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Forget the bottle opener! Top five beers in a can

Canned beers have come a long way, with many award-winning microbreweries now proudly packaging their brew in aluminum. Epicurious' Stephen Beaumont profiles five of the best canned beers.
/ Source: Epicurious

Canned beers have come a long way in the last half-decade or so, with many award-winning microbreweries now proudly packaging their brew in aluminum. While the jury is still out on whether or not cans are truly more environmentally friendly than bottles, there's no denying that the two containers play on equal ground in terms of flavor.

Fuller's London Pride
You might not expect to find one of the most awarded and acclaimed ales in the U.K. in a can, but voilà! This is a classic "best bitter," a brew style completely unlike pale ale, porter, or stout. It is dry rather than aggressively bitter, lightly fruity, and, to borrow a British phrase, immensely quaffable. With more than a century and a half of experience behind it, the Fuller's brewery is the last remaining family brewery in London. (England; $7.99 per four-pack of 16.9 oz. cans)

  • Snack Pairing: Potato Gratin with White Cheddar Cheese
    The dry but lightly fruity flavors of the beer complement aged white Cheddar, that famed British cheese. Try it in this potato recipe.

  • Entrée Pairing: Fish and Chips
    The pairing with deep-fried fare is a natural, since the bitterness of the beer will strip the greasiness of the dish from the palate.

Sly Fox Pikeland Pils While boring, weak, mainstream American lagers are often deemed "lawnmower beers," I've always thought the quenching, refreshing character of a good German-style pilsner like this was more deserving of the term. Aromatic, crisply flavorful, pleasingly bitter, and dry enough to slake the greatest thirst, this is simply an outstanding hot weather brew from a well-respected and family-owned brewery located not far from Philadelphia. (Pennsylvania; $8.49 per six-pack)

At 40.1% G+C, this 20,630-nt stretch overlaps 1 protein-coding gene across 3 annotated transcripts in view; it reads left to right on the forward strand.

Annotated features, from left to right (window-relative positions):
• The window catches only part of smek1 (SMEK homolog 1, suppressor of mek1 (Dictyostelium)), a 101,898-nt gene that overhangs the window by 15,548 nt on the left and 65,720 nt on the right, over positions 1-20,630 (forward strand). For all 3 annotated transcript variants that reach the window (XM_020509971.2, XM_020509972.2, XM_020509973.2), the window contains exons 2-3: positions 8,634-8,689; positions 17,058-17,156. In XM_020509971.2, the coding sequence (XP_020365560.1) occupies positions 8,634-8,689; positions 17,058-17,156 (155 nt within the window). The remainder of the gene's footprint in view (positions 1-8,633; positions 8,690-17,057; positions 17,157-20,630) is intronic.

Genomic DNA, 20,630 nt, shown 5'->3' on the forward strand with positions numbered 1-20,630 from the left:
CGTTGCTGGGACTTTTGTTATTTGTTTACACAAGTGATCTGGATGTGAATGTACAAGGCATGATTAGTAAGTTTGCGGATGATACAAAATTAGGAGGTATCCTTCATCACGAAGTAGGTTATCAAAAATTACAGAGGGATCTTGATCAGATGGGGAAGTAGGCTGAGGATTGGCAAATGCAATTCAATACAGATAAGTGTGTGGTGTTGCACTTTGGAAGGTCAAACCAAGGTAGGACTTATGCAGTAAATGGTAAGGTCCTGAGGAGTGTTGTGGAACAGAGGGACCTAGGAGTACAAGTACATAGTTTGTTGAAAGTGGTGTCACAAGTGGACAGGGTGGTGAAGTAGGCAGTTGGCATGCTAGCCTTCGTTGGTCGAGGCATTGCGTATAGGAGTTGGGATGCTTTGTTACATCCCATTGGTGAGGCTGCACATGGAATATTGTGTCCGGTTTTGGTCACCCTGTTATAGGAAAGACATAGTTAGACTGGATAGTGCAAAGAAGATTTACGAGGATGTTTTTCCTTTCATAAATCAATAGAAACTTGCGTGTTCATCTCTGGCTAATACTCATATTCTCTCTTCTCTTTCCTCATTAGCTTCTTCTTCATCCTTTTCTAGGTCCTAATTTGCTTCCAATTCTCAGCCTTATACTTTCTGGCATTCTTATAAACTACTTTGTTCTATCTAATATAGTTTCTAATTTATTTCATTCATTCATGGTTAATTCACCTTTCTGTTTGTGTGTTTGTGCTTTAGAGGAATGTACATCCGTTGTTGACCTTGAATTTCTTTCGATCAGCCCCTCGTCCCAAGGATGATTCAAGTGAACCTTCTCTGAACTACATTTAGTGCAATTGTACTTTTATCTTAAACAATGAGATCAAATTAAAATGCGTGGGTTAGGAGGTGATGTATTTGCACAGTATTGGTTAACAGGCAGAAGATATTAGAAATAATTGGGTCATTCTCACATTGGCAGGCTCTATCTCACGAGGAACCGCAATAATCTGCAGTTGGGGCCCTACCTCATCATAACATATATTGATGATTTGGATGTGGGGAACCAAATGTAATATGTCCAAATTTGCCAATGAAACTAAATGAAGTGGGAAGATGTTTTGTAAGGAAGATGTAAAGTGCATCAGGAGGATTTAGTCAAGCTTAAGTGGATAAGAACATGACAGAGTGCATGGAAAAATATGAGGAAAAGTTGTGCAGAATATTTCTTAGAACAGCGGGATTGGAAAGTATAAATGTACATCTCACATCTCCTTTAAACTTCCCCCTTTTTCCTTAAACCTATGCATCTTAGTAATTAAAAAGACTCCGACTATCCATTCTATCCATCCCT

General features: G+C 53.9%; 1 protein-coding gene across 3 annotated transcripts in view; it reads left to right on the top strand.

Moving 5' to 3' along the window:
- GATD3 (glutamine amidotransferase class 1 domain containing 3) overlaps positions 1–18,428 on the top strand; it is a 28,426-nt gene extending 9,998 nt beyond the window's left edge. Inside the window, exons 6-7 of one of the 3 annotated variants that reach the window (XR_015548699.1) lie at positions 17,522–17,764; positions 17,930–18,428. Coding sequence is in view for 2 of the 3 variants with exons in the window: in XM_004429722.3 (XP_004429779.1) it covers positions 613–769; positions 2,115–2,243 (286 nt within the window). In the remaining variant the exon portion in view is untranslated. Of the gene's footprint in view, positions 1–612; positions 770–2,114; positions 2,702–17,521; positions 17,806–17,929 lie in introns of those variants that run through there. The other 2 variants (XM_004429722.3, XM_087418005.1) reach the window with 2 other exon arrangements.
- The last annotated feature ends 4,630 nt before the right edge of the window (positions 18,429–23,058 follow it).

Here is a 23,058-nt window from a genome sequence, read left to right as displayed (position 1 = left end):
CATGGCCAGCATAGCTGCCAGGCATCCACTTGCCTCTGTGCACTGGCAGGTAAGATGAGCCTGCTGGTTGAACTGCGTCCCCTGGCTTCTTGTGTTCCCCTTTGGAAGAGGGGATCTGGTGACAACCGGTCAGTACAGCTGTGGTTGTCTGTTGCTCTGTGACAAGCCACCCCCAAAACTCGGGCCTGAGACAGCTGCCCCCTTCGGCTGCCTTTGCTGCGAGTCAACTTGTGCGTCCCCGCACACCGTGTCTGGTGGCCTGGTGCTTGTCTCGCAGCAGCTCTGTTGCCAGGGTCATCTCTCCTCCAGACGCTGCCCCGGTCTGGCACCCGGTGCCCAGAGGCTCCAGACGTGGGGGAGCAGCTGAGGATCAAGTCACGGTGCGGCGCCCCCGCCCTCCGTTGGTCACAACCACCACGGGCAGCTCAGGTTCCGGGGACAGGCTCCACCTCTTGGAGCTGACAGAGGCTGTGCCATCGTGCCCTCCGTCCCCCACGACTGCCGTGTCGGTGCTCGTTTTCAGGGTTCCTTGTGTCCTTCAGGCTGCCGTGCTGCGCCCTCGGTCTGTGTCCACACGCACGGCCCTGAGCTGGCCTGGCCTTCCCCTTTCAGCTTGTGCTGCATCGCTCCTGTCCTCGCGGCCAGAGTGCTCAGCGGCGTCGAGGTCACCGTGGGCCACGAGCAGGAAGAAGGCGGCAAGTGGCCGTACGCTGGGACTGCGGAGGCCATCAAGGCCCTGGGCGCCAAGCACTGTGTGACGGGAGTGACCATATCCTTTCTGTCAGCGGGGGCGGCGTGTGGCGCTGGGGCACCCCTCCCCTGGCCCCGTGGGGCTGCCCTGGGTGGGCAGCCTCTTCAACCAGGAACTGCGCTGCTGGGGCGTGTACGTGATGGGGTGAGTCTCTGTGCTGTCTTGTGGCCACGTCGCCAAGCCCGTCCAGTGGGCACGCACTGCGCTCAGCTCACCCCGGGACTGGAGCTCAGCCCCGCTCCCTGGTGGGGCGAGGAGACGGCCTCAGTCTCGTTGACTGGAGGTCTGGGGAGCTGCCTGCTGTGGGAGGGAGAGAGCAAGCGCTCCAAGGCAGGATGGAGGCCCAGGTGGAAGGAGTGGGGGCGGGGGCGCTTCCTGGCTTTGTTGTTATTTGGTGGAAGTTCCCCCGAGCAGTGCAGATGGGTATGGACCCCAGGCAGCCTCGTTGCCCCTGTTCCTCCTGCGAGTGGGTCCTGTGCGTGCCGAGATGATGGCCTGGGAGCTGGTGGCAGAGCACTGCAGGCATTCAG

• Sandwich Pairing: Ham and Sweet Onion Sandwiches
    The beer is full-bodied enough to match the big flavors of the meat, and will not be intimidated by the spice of the rub or smoke of the grill.

  • Salad Pairing: Grilled Tuna Salade Niçoise
    Thanks to their dryness and austere malt profile, German-style pilsners like this pair well with both fresh salads and fattier types of fish.
  • Fruity Pairing: Berries with Ricotta Cream
    This ale begs for fresh, naked berries. The chocolaty taste of the beer will enhance the fruit flavors; a faintly bitter finish refreshes the palate.

  • Baked Pairing: Pound Cake with Chocolate Swirl
    Almost any chocolate-dominated dessert will work with this stout, but the chocolaty flavor acts as a sort of "liquid icing" accompaniment.

Oskar Blues Gordon
From the pioneering brewery that helped rehabilitate the sorry image of canned beer in 2002, when it became the first craft brewer to can its ales, comes this heavyweight brew of the style sometimes referred to as "double" or "Imperial" IPA, thanks to its high 8.7-percent alcohol content and robust hoppiness. Expect chocolate, hazelnut, and raisin notes on the nose and a big body of toffee and berry flavors mixed with citrusy bitterness. Not for the faint of heart. (Colorado; $9.99 per four-pack)

  • Just Chocolate Pairing: Dark Chocolate Brownies with White Chocolate
    The bittersweet taste, high in cocoa content and complex in flavor, will complement the similar character of this ale.

  • Fruit & Chocolate Pairing: Dark Chocolate Sauce
    Mixed fruit is ideal, but smother it in dark chocolate sauce to help balance the fruity malt and bitterness of the beer.

New Belgium Fat Tire Amber Ale
What started as a cult canned ale among mountain bikers in Colorado in the early 1990s is now available for the rest of us. This isn't an intimidating beer in any way; just a slightly biscuity, somewhat toasty, and well-balanced amber ale with an abundance of the quality some critics refer to as "more-ish," meaning that one sip has you wanting more. (Colorado; $16 per 12-pack)

  • Snack Pairing: Chili Popcorn
    The dry and hoppy side of the beer keep the salt from overwhelming the tongue or turning the taste sour—as will occur when more malty beers meet salty snacks.

  • Entrée Pairing: Grilled Chicken and Ratatouille
    The toasted malt of the ale matches the light smokiness of the grill, and the chicken won't be overwhelmed by the body of the beer.